SCOTT, Owen, journalist and ex-Congressman, was born in Jackson Township, Effingham County, Ill., July 6, 1848, reared on a farm, and, after receiving a thorough common-school education, became a teacher, and was, for eight years, Superintendent of Schools for his native county. In January, 1874, he was admitted to the bar, but abandoned practice, ten years later, to engage in newspaper work. His first publication was "The Effingham Democrat," which he left to become proprietor and manager of "The Bloomington Bulletin." He was also publisher of "The Illinois Freemason," a monthly periodical Before removing to Bloomington he filled the offices of City Attorney and Mayor of Effingham, and also served as Deputy Collector of Internal Revenue. In 1890 he was elected as a Democrat from the Fourteenth Illinois District to the Fifty-second Congress. In 1892 he was a candidate for re-election, but was defeated by his Republican opponent, Benjamin F. Funk. During the past few years, Mr. Scott has been editor of "The Bloomington Leader." ["Historical Encyclopedia of Illinois" Transcribed by K. Torp]



OWEN SCOTT, publisher and proprietor of the Bloomington Bulletin, is a native of Effingham County, Ill., and was born in Jackson Township on the 6th of July, 1848. He is a son of Dr. John O. and Martha B. (Parkhurst) Scott, of Tennessee. Dr. John O. Scott is still living in Effingham, Ill., and having been born in 1805, is consequently now over eighty-one years of age, The mother was born one year later and is still living. The parental household included five children.

Dr. John O. Scott came to Illinois in company with his father in 1822, when a young man of seventeen years. The father was a soldier in the War of 1812. After his term of military service had expired he resolved to occupy himself in farming pursuits. Dr. Scott became a highly esteemed citizen of Effingham County, and for several years was School Commissioner, the office now known as County Superintendent, being first elected in 1842. He was a man of fine abilities, an extensive reader, and during the winter season, among other things, applied himself to the study of medicine, and became so interested in this, and acquired such a good knowledge of it that he commenced practice in 1850. In this he was so successful that he abandoned the farm a few years later and took up his residence in the city of Effingham, where he is now living in ease and retirement.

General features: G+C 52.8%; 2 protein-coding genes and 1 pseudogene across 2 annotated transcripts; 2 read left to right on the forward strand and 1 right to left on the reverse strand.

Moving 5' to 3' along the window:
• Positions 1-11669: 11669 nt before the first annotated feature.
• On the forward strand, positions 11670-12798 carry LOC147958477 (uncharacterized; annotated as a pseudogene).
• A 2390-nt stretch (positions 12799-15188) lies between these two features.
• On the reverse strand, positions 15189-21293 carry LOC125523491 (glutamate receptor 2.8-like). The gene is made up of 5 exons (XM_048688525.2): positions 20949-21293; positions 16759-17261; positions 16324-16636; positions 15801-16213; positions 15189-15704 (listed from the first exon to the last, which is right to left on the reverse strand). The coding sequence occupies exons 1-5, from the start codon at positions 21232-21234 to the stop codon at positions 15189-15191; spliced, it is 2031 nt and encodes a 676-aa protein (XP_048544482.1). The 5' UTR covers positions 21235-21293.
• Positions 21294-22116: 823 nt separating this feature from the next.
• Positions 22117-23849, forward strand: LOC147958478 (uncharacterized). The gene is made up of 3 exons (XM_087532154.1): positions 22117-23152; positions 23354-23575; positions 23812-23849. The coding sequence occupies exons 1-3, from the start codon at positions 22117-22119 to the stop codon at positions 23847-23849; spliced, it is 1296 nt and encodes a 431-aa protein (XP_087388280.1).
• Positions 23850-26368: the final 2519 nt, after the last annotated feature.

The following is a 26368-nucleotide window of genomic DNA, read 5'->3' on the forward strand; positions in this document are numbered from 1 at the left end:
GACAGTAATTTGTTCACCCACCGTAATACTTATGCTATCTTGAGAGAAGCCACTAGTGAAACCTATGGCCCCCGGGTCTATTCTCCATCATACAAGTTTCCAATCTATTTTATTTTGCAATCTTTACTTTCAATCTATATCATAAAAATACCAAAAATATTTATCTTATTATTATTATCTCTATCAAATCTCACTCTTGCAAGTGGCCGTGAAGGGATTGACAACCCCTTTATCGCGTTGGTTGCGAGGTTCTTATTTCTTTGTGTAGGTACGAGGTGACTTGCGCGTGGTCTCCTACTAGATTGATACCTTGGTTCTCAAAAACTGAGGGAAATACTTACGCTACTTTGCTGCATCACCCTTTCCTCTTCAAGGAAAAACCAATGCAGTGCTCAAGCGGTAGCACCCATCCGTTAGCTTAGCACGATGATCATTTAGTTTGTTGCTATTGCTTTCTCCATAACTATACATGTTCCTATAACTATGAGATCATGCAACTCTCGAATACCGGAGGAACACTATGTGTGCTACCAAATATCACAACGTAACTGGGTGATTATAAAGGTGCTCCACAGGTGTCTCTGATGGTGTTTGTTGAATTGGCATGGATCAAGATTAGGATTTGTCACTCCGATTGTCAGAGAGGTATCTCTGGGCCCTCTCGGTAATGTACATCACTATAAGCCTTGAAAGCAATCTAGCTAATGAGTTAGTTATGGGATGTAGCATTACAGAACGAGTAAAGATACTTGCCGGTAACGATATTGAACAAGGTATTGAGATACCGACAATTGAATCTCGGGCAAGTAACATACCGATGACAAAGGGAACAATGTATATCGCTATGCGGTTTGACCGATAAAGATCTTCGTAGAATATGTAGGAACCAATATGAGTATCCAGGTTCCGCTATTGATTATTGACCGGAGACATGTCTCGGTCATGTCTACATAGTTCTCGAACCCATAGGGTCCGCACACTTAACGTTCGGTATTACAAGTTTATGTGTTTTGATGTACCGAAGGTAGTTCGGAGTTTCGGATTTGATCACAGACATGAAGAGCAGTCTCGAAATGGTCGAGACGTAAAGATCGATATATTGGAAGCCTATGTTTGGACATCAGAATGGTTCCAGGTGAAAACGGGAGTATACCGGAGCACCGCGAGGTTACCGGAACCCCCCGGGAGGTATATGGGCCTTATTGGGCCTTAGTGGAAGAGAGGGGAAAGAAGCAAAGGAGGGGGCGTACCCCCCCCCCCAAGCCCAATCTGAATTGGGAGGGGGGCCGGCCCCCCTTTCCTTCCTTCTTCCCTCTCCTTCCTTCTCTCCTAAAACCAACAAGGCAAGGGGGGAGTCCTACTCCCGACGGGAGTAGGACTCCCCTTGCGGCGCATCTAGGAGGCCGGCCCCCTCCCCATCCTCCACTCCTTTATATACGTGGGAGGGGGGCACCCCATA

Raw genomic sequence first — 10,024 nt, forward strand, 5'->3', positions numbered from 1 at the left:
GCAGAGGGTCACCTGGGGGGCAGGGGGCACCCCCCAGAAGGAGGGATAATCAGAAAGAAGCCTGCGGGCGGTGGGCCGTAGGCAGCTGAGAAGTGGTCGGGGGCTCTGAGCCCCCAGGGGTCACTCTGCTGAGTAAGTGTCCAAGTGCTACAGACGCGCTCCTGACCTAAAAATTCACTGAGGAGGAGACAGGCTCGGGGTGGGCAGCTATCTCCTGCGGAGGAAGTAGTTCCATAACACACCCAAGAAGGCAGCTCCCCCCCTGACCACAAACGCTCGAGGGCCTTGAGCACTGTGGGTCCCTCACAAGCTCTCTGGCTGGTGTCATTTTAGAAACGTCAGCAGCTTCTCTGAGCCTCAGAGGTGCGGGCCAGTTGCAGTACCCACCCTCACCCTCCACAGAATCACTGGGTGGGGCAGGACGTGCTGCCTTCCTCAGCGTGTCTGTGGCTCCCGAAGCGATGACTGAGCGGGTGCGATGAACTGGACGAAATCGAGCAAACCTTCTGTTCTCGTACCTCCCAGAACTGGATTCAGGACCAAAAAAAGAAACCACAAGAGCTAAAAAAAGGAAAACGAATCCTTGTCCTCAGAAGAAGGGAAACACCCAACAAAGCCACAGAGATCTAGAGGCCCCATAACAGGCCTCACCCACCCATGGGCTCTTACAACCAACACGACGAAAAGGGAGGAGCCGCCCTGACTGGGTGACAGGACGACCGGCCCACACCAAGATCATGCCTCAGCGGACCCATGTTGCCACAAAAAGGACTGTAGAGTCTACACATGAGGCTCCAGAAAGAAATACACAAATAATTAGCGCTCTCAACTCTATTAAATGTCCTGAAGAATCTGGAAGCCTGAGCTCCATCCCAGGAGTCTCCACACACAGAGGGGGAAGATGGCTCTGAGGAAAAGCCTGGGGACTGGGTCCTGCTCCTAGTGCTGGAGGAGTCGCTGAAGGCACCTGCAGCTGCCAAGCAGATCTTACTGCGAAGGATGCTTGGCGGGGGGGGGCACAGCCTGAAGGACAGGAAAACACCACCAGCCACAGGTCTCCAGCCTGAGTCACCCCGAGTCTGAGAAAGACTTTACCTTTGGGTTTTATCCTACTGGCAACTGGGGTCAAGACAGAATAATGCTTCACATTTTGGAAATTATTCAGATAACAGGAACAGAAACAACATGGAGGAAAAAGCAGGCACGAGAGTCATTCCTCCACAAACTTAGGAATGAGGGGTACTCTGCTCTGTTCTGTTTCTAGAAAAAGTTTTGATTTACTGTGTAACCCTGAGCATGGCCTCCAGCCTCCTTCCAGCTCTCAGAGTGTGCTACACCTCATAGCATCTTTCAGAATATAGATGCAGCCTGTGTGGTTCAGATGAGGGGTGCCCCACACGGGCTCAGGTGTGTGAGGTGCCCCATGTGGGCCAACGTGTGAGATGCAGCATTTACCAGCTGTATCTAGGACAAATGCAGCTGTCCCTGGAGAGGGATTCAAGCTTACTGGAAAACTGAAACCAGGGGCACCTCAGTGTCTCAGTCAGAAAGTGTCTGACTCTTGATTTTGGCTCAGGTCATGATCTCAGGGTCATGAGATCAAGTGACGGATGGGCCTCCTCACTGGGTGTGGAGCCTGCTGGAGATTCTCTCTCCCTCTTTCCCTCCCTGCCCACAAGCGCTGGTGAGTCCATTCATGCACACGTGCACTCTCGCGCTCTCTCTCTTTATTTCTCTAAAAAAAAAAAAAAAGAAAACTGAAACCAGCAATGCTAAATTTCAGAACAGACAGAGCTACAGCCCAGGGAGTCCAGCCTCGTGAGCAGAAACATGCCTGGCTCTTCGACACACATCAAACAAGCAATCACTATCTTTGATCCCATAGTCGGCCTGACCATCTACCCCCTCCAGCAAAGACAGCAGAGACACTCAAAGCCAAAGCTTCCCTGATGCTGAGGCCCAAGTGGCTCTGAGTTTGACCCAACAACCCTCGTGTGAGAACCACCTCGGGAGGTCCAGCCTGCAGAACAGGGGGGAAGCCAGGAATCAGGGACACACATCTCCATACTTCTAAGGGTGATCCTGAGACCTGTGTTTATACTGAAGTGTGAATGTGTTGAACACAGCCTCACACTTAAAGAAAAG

Owen Scott of this history obtained his early education in the common schools, which he attended until sixteen years of age. He was bright and studious, fond of his books, and at the age of sixteen years commenced teaching, his first school being near his birthplace. Here he taught twelve months in succession, the latter six of which course of instruction was carried on in a grove out of doors. Whenever a rainstorm came on he and his pupils crawled into a little old hut which stood near, as protection from the rain. His journey to and from the school lay about two and one-half miles through the woods, and the pioneer pedagogue carried his gun along, by means of which he supplied game to families at both ends of the route. He had been reared to habits of industry, and his parents, in common with other settlers of a new country, had very little "hard cash." At one time when he was about eleven years of age, and very much in need of a pair of boots, he took a vacation from school of one week, and going to the woods with his dog caught rabbits, which he sold at five cents apiece, and on the following Monday morning, bright and early, was in his place proud of the new boots.